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And, as is the practice at Sussex...
As Team India pick up the pieces in the tour game ahead of the ODI series, Sussex Hove reveals its rich and long connection with pioneering Indian cricketers.
The circumstances couldn't have been much worse when Team India trooped out to play Sussex under gloomy skies on Thursday. But for some muchneeded inspiration for the coming one-day series against England, the battered Men in Blue could do worse than to look at India's long and glorious connection with Sussex. The ground at Hove, where the India-Sussex match was played, is the same one set alight by Ranji, Duleep and Mansur Ali Khan Pataudi.
The Indian connection with Sussex goes back to 1895 when Ranjitsinhji made his debut for the county after finishing his studies at Cambridge. Ranji announced his greatness in his first match against MCC at Lord's scoring an unbeaten 77 in the first innings and 150 in the second. He also took 6 wickets for 109 runs bowling gentle off breaks against an MCC side that had WG Grace. Ranji aggregated 1, 775 runs at an average of 49 with four centuries that season. The next year was even better with Ranji earning a call-up to the England team and scoring a century against Australia on debut. The 1896 county season was a prolific one for Ranji where he achieved the feat of scoring two centuries for Sussex on the same day, something not equalled since in First Class cricket, against Yorkshire. In 1898 Ranji became the first batsman to score 3, 000 runs in a season, repeating the feat next year.
Ranji played regularly for Sussex - captaining the county for five years - till 1904 when he returned to India. He played two more seasons in 1908 and 1912, having already become the ruler of Nawanagar, before returning in 1920 to play three matches for Sussex. Almost 48 years of age and having lost an eye in a shooting accident, Ranji could muster only 39 runs, ringing down the curtain somewhat unhappily on a glorious career. As the ruler of Nawanagar, Ranji kept up with Sussex, donating dressingroom armchairs to the club in 1910 and a sum of £1, 000 to the club in 1930. Many of Ranji's artifacts, including his dining room table and chairs, a blazer and rare photographs, are on display at the club's museum at Hove, informs Jon Philby of the Sussex County Cricket Club.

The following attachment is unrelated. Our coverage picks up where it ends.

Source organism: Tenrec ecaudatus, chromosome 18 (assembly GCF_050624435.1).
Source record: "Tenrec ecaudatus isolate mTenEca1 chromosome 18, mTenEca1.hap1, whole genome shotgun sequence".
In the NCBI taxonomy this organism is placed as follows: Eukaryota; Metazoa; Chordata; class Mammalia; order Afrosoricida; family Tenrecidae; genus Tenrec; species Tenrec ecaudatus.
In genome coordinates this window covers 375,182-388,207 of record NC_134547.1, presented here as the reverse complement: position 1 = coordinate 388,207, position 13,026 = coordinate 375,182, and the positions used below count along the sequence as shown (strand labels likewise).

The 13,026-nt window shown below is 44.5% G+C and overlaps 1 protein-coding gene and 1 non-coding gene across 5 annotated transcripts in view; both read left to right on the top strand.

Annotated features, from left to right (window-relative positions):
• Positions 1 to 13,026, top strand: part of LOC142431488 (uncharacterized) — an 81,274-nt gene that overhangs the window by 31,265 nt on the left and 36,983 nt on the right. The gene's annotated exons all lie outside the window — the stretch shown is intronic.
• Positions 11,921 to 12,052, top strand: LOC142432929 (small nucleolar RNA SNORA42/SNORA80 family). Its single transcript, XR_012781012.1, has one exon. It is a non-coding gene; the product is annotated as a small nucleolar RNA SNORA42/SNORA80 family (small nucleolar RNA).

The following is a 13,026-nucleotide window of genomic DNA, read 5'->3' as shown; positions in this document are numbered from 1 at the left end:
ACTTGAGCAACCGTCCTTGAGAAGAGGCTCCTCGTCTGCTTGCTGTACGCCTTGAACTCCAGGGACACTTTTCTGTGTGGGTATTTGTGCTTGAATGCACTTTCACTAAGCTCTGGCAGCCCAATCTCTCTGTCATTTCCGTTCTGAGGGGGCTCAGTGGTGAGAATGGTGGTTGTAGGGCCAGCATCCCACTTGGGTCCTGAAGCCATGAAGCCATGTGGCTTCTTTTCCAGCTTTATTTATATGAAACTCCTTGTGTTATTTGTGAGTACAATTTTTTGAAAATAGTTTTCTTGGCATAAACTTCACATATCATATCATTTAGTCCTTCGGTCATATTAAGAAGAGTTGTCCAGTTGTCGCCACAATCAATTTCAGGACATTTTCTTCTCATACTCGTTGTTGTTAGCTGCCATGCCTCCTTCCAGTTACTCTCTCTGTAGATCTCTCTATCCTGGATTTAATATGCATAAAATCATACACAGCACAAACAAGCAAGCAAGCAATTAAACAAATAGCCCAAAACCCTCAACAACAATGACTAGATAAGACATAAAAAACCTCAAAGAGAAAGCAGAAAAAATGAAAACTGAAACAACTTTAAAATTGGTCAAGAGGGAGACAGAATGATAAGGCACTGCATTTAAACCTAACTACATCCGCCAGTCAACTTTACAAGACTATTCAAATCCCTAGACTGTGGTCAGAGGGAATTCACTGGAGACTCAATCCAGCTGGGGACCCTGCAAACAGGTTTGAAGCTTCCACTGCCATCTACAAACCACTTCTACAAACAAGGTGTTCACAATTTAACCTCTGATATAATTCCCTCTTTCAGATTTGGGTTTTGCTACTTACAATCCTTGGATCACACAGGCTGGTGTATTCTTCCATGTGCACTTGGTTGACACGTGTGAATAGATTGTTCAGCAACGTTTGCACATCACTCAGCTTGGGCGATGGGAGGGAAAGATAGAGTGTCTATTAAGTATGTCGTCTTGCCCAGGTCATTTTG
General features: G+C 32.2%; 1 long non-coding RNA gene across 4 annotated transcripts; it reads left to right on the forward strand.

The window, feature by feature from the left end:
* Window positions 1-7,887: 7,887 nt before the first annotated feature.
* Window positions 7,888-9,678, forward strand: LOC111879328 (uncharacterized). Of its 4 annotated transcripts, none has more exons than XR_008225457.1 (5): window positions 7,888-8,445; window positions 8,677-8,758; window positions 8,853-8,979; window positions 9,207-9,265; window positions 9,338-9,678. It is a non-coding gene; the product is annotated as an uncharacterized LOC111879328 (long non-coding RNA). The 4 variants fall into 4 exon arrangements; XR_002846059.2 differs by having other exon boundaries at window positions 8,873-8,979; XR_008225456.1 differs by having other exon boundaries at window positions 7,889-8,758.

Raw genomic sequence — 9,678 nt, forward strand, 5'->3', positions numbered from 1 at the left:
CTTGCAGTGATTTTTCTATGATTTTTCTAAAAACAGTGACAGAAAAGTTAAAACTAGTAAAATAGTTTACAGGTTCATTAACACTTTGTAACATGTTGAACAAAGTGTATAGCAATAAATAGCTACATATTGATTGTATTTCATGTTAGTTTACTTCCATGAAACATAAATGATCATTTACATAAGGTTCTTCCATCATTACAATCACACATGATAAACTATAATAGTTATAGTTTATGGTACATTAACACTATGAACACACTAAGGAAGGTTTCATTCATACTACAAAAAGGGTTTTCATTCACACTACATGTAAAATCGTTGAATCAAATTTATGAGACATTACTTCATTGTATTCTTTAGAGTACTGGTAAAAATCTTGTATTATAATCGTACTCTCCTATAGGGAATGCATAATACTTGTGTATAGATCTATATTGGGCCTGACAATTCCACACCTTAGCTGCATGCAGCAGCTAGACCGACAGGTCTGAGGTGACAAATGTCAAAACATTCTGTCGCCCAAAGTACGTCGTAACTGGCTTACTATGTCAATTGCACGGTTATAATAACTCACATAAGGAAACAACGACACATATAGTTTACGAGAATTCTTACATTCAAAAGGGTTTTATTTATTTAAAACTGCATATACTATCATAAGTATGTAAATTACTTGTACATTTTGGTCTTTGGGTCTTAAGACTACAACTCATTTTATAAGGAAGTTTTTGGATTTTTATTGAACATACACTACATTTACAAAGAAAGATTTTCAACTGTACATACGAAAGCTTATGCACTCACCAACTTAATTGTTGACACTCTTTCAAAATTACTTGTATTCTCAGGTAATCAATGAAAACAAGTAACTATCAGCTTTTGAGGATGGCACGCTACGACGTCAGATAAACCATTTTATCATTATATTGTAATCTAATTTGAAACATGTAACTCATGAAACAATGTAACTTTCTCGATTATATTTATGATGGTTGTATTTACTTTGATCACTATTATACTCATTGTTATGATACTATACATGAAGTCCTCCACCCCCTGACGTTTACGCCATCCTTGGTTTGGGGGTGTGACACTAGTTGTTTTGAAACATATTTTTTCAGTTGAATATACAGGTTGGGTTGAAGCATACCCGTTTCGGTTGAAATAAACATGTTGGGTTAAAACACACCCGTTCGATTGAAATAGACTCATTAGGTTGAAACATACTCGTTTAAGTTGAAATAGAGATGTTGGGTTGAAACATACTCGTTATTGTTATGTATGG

So also is the bat of Duleepsinhji, who like his uncle Ranji turned out for Sussex after a stint at Cambridge, with which he scored a double hundred. Duleep, whose career was cut short by illness, began playing for Sussex in 1926, becoming captain in 1932, which was also his last year with the county. By that time he had already represented England and scored the highest individual score ever for Sussex - a majestic 333 against Northamptonshire at Hove in 1930 - beating Ranji's unbeaten 285 in 1901.
The Nawanagar royals' association with Sussex did not always go down well with their subjects. A local Saurashtra paper once complained of Ranji, "He is said to have made a donation of Rs 3, 000 to the Sussex cricket Club and has promised a permanent annual grant of Rs 1, 500 to the same institution... but he should also bear in mind that it is the people's money that he gives away. "
After Indian independence yet another blue-blooded cricketer played for Sussex - MAK Pataudi, whose family name graces the trophy for the India-England Test series. Unlike his father who played for Worcestershire, Patuadi opted for Sussex. "The primary reason for choosing Sussex was my guardian in England who lived there, " says Pataudi. Besides, his coach at Winchester, the school where Pataudi studied, was George Cox, a former Sussex man. Pataudi played his first game for Sussex in 1957 when he was only 16. After that he played on and off for Sussex till 1970, having captained both India and Sussex by then. Remarkably he accomplished all this despite having lost his right eye in a motor accident in 1961. "It was hard work and lots of travelling. But it was a good learning experience, " recalls Pataudi of his county stint.
It wasn't just the royals who signed up for Sussex. One of the pioneers of Indian cricket, all-rounder Nazir Ali, played one game for Sussex in 1927. Much later, the man who is remembered as one of India's greatest fielders, Eknath Solkar, turned out for Sussex for a match in 1969. And more recently, leg-spinner Piyush Chawla played for the county in 2009. Perhaps the least known Indian cricketer to have donned Sussex colours is Uday Joshi, a Saurashtra spinner who played for the county between 1970 and 1974.
Like all the matches on the India tour, the one in Sussex was sold out. A special Sussex Indian cricket exhibition has also been mounted at Hove. The Pataudi trophy might have been lost, but India could use the Sussex connection as a springboard to salvage the rest of the tour. As it turned out, it did win that particular practice match, so it will have one more reason to remember Sussex fondly.
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